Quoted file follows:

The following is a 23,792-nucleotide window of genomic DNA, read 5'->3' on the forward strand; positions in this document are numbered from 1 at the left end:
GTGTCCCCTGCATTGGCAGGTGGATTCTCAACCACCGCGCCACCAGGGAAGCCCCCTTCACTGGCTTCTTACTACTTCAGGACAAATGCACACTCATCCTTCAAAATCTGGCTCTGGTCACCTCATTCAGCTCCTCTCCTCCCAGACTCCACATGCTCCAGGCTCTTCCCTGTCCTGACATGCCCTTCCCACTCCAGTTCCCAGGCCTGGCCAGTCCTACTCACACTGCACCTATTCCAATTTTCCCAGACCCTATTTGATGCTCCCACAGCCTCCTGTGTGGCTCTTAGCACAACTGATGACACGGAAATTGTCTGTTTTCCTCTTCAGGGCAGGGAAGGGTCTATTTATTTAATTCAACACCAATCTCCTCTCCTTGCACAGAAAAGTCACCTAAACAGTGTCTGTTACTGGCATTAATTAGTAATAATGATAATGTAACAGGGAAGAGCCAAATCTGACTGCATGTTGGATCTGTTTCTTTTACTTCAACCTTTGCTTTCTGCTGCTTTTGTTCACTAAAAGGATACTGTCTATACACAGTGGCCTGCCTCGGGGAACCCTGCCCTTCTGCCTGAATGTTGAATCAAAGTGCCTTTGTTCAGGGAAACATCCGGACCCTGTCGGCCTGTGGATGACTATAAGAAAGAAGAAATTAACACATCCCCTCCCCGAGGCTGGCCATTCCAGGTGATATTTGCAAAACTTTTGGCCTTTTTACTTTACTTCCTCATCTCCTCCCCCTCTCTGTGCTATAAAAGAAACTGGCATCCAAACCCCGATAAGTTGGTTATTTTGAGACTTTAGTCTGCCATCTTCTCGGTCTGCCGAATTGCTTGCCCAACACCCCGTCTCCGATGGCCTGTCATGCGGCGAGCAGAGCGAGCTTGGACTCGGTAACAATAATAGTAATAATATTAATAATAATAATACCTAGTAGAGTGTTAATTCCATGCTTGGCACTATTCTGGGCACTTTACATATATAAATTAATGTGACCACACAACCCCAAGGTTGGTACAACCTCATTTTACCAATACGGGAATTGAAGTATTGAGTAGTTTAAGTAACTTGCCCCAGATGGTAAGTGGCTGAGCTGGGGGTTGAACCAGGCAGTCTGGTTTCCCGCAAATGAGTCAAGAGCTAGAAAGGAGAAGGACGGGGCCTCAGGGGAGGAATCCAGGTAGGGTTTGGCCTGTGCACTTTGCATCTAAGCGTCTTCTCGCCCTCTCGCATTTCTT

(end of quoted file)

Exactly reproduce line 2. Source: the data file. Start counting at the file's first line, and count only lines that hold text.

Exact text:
GTGTCCCCTGCATTGGCAGGTGGATTCTCAACCACCGCGCCACCAGGGAAGCCCCCTTCACTGGCTTCTTACTACTTCAGGACAAATGCACACTCATCCTTCAAAATCTGGCTCTGGTCACCTCATTCAGCTCCTCTCCTCCCAGACTCCACATGCTCCAGGCTCTTCCCTGTCCTGACATGCCCTTCCCACTCCAGTTCCCAGGCCTGGCCAGTCCTACTCACACTGCACCTATTCCAATTTTCCCAGACCCTATTTGATGCTCCCACAGCCTCCTGTGTGGCTCTTAGCACAACTGATGACACGGAAATTGTCTGTTTTCCTCTTCAGGGCAGGGAAGGGTCTATTTATTTAATTCAACACCAATCTCCTCTCCTTGCACAGAAAAGTCACCTAAACAGTGTCTGTTACTGGCATTAATTAGTAATAATGATAATGTAACAGGGAAGAGCCAAATCTGACTGCATGTTGGATCTGTTTCTTTTACTTCAACCTTTGCTTTCTGCTGCTTTTGTTCACTAAAAGGATACTGTCTATACACAGTGGCCTGCCTCGGGGAACCCTGCCCTTCTGCCTGAATGTTGAATCAAAGTGCCTTTGTTCAGGGAAACATCCGGACCCTGTCGGCCTGTGGATGACTATAAGAAAGAAGAAATTAACACATCCCCTCCCCGAGGCTGGCCATTCCAGGTGATATTTGCAAAACTTTTGGCCTTTTTACTTTACTTCCTCATCTCCTCCCCCTCTCTGTGCTATAAAAGAAACTGGCATCCAAACCCCGATAAGTTGGTTATTTTGAGACTTTAGTCTGCCATCTTCTCGGTCTGCCGAATTGCTTGCCCAACACCCCGTCTCCGATGGCCTGTCATGCGGCGAGCAGAGCGAGCTTGGACTCGGTAACAATAATAGTAATAATATTAATAATAATAATACCTAGTAGAGTGTTAATTCCATGCTTGGCACTATTCTGGGCACTTTACATATATAAATTAATGTGACCACACAACCCCAAGGTTGGTACAACCTCATTTTACCAATACGGGAATTGAAGTATTGAGTAGTTTAAGTAACTTGCCCCAGATGGTAAGTGGCTGAGCTGGGGGTTGAACCAGGCAGTCTGGTTTCCCGCAAATGAGTCAAGAGCTAGAAAGGAGAAGGACGGGGCCTCAGGGGAGGAATCCAGGTAGGGTTTGGCCTGTGCACTTTGCATCTAAGCGTCTTCTCGCCCTCTCGCATTTCTT